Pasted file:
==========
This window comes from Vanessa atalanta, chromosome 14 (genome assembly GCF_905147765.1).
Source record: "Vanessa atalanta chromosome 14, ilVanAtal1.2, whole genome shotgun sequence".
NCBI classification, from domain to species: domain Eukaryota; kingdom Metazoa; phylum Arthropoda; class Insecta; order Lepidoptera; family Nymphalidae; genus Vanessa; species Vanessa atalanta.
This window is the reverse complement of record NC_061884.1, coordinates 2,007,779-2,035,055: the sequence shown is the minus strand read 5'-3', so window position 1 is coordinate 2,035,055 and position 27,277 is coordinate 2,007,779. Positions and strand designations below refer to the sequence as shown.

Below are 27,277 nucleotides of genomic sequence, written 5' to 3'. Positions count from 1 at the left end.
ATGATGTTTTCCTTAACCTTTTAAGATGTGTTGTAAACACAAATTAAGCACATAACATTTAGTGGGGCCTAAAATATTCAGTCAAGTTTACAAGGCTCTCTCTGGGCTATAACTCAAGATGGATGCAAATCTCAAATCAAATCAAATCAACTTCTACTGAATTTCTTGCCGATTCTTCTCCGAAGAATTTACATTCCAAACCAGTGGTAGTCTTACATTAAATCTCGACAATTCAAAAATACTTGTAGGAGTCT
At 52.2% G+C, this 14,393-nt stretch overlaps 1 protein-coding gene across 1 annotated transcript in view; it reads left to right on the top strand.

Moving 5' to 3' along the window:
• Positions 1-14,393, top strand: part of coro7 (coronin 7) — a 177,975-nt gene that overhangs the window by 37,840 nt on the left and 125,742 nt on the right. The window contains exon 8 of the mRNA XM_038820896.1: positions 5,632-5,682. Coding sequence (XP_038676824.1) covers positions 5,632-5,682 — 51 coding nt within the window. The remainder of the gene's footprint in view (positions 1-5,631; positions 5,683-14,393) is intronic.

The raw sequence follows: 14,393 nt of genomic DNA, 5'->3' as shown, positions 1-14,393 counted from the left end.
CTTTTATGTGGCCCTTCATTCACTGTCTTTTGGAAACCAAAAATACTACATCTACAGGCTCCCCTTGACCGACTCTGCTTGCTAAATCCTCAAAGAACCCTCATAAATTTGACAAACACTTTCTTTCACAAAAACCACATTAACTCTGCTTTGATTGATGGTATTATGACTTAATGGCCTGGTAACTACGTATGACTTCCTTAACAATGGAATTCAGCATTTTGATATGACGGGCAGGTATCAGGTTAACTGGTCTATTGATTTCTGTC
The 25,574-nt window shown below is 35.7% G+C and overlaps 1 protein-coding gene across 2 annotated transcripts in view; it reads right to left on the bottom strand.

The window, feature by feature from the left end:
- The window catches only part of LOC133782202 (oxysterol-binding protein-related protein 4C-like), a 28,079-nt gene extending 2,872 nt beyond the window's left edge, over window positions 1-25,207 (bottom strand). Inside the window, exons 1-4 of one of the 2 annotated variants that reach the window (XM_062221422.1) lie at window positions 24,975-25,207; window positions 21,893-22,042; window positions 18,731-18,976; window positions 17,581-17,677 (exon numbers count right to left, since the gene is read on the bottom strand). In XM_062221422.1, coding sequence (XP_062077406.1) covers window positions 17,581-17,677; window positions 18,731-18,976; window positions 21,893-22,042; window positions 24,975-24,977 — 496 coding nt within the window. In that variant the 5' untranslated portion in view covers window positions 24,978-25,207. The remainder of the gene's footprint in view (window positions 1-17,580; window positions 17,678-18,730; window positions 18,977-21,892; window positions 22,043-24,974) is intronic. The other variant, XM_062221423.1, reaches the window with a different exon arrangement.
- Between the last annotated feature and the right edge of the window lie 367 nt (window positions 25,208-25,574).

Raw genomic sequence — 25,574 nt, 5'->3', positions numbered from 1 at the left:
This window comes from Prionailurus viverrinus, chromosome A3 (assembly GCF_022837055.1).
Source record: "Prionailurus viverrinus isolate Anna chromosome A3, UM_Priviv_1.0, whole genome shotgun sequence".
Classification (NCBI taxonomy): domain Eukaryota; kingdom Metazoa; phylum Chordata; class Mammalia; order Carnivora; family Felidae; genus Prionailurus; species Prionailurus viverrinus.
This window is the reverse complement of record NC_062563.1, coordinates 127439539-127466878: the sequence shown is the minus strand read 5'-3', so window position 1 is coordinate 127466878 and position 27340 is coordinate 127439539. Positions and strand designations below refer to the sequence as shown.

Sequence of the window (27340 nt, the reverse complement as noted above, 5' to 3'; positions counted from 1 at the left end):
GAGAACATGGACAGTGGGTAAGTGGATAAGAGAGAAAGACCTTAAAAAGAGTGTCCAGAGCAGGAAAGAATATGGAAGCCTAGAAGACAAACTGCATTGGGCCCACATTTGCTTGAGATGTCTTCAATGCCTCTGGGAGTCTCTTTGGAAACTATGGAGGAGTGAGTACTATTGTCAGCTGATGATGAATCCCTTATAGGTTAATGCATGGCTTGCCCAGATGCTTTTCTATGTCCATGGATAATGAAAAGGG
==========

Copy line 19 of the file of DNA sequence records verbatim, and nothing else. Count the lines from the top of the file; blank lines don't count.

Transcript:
Classification (NCBI taxonomy): domain Eukaryota; kingdom Metazoa; phylum Chordata; class Mammalia; order Carnivora; family Felidae; genus Prionailurus; species Prionailurus viverrinus.